Civil Rights Department Takes Action to Combat Discriminatory Employment and Housing Advertisements

April 25, 2024

For Immediate Release

In first three weeks of April, CRD issues 66 compliance notices to correct violations of California’s Fair Employment and Housing Act

SACRAMENTO – During National Second Chance Month and Fair Housing Month, the California Civil Rights Department (CRD) today highlighted ongoing, proactive efforts to identify and correct discriminatory employment and housing advertisements. The department regularly conducts reviews of online advertising to document and address statements that unlawfully attempt to screen out potential tenants or job candidates on the basis of protected categories such as criminal history information or the use of housing assistance programs. In just the first three weeks of April, CRD has issued 66 compliance notices to correct violations of California’s Fair Employment and Housing Act.

“Discrimination is unacceptable in all its forms,” said CRD Director Kevin Kish. “Ads saying ‘No Section 8’ or ‘No Felons’ are discriminatory and a relic of the past. They deny people an opportunity to have a fair chance at getting a job or finding housing. We’re committed to using the tools at our disposal to protect the rights of our state’s residents, including litigation and proactive sweeps of online advertisements. If you’ve encountered a discriminatory ad, report it and we’ll do our part to get it taken down.”

Under California law, employers and housing providers are prohibited from including discriminatory statements in job and housing advertisements, such as “No Felons” or “No Section 8.” These types of statements seek to unlawfully dissuade potential tenants or job candidates from applying and exacerbate housing and employment inequities. Under the Fair Employment and Housing Act and its regulations, employers and housing providers cannot impose blanket bans on considering individuals who have previously been involved in the criminal legal system. Instead, they must make individualized assessments and may only reject an applicant if there is a direct and adverse relationship between the offense and the job requirements or housing circumstances. For instance, a grocery store may not reject a job applicant solely because of a past misdemeanor for excessive noise. In the housing context, California law prohibits housing providers from categorically rejecting applicants based solely on protected characteristics, including their use of housing assistance programs such as Section 8. Rejecting an applicant for their use of programs like Section 8 is also known as source of income discrimination.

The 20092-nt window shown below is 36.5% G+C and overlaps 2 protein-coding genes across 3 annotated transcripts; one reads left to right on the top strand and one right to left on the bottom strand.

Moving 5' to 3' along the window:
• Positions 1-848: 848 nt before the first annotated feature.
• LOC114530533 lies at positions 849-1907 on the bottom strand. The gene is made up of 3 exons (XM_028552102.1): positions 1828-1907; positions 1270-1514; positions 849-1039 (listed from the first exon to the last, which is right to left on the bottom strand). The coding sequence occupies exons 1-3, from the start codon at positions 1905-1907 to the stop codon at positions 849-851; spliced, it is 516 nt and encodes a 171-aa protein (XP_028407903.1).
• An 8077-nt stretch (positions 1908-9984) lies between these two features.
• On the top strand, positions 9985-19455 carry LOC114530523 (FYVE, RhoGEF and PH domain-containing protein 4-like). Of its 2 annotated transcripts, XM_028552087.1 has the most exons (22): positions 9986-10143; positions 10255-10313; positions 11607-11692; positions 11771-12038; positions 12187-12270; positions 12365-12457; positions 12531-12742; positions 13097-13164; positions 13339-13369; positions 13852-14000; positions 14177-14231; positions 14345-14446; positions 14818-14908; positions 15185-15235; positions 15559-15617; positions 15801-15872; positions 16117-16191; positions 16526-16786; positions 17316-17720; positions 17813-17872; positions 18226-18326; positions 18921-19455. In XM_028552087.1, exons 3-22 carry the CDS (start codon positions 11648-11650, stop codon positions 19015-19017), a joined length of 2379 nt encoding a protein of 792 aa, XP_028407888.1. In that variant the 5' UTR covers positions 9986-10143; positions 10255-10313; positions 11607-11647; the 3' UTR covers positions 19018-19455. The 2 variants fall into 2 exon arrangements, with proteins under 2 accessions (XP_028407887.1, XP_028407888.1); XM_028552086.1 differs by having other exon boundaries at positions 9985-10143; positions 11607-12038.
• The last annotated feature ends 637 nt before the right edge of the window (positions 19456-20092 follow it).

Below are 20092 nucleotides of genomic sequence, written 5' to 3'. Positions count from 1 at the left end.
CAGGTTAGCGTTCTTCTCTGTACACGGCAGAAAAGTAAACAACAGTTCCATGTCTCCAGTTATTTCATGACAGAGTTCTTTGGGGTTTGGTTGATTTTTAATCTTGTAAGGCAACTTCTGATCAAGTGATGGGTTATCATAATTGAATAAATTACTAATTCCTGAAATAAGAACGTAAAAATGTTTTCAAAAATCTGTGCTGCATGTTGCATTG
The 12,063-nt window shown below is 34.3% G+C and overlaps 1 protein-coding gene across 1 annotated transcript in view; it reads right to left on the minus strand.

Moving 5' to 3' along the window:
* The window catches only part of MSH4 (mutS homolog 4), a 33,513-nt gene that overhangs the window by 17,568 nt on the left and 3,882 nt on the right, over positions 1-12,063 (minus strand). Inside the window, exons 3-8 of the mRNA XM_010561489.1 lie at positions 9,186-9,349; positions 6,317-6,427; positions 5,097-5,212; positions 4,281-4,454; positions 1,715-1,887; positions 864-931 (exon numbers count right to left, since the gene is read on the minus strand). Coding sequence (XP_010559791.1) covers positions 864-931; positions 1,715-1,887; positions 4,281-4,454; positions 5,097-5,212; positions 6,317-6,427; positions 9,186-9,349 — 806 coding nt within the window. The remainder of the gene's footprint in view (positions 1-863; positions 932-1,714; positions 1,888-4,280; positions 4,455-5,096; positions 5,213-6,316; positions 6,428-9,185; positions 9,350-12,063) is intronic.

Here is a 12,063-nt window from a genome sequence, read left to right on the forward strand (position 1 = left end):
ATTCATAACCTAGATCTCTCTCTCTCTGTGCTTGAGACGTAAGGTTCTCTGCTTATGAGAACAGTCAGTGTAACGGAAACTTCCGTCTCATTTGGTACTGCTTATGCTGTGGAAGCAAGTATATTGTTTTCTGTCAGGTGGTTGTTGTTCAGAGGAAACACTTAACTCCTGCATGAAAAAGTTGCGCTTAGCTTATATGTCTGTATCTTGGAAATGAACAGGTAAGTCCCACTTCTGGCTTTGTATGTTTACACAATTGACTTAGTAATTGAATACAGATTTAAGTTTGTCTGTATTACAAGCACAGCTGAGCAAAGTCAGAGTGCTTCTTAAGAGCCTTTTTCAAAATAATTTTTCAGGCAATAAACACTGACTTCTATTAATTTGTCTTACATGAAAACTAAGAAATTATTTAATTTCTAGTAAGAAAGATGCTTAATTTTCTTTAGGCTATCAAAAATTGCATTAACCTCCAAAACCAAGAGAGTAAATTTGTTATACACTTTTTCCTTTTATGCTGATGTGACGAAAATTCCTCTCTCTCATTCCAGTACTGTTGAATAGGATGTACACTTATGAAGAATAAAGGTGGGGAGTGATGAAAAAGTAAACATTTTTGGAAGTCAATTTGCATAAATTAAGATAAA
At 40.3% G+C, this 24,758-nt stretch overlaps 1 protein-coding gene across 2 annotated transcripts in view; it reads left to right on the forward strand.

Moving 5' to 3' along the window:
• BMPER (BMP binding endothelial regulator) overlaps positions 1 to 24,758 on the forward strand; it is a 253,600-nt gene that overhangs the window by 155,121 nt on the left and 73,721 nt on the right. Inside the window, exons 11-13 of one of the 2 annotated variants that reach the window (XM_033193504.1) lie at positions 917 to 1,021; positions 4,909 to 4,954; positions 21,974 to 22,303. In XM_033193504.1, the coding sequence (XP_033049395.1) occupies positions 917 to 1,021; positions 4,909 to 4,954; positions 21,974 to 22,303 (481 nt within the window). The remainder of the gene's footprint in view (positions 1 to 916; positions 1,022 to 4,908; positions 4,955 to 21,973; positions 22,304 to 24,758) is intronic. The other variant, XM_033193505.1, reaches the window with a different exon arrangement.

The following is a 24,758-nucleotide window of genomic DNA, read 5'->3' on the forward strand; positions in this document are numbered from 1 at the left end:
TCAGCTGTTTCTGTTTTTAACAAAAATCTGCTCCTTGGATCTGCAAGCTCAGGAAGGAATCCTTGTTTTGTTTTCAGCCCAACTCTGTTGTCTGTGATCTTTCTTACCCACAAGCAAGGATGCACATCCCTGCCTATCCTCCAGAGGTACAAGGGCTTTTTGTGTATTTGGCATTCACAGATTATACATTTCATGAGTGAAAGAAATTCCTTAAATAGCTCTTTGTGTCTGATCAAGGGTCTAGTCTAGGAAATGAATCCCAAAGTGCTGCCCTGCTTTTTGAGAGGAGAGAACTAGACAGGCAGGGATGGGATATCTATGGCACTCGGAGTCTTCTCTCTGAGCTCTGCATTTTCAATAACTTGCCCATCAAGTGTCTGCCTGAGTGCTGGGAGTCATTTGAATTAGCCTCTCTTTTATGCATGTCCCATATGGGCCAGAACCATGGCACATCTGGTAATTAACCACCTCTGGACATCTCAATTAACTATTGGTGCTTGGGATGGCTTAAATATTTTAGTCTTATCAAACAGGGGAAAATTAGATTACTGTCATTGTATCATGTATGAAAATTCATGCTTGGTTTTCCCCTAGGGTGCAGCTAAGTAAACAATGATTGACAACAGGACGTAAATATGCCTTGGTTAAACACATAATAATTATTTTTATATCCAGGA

As part of CRD’s efforts to safeguard the civil rights of California’s residents, the department regularly conducts proactive online reviews of advertisements, receives and reviews complaints of unlawful advertising, and issues compliance letters where appropriate to notify housing providers and employers of violations and their responsibilities under existing civil rights laws. Since 2022, CRD has reviewed more than 7,500 ads and issued more than 680 compliance letters to correct violations.

In addition to conducting online sweeps of discriminatory advertisements, CRD engages in a wide range of enforcement and outreach to combat criminal history and source of income discrimination. Earlier this month, the department announced a $35,000 settlement to end a Novato apartment complex’s alleged ban on renting to people using Section 8. Last year, CRD filed a first-of-its-kind lawsuit against Ralphs over alleged violations of the Fair Chance Act, which resulted in the unlawful denial of employment opportunities to hundreds of job applicants. The department also reached a $10,000 settlement over an Inglewood apartment complex’s alleged unlawful rejection of a prospective tenant on the basis of criminal history information. In October, CRD launched a new monthly “Civil Rights 101” webinar series to support increased awareness of state and federal civil rights protections, including with respect to criminal history and source of income discrimination. The department also recently developed an online interactive guide to help identify potential violations of the Fair Chance Act and maintains a toolkit to help employers comply with the law’s requirements.

If a member of the public encounters a discriminatory ad, they can report it to CRD here. In addition, individuals who have been the victim of discrimination can file a complaint with CRD. General information about CRD’s complaint process and how to file a complaint is available here. Information regarding California’s protections against source of income discrimination and discrimination in housing in general is available here and here. Information on criminal history discrimination is available here and here.


The California Civil Rights Department (CRD) is the state agency charged with enforcing California’s civil rights laws. CRD’s mission is to protect the people of California from unlawful discrimination in employment, housing, public accommodations, and state-funded programs and activities, and from hate violence and human trafficking. For more information, visit

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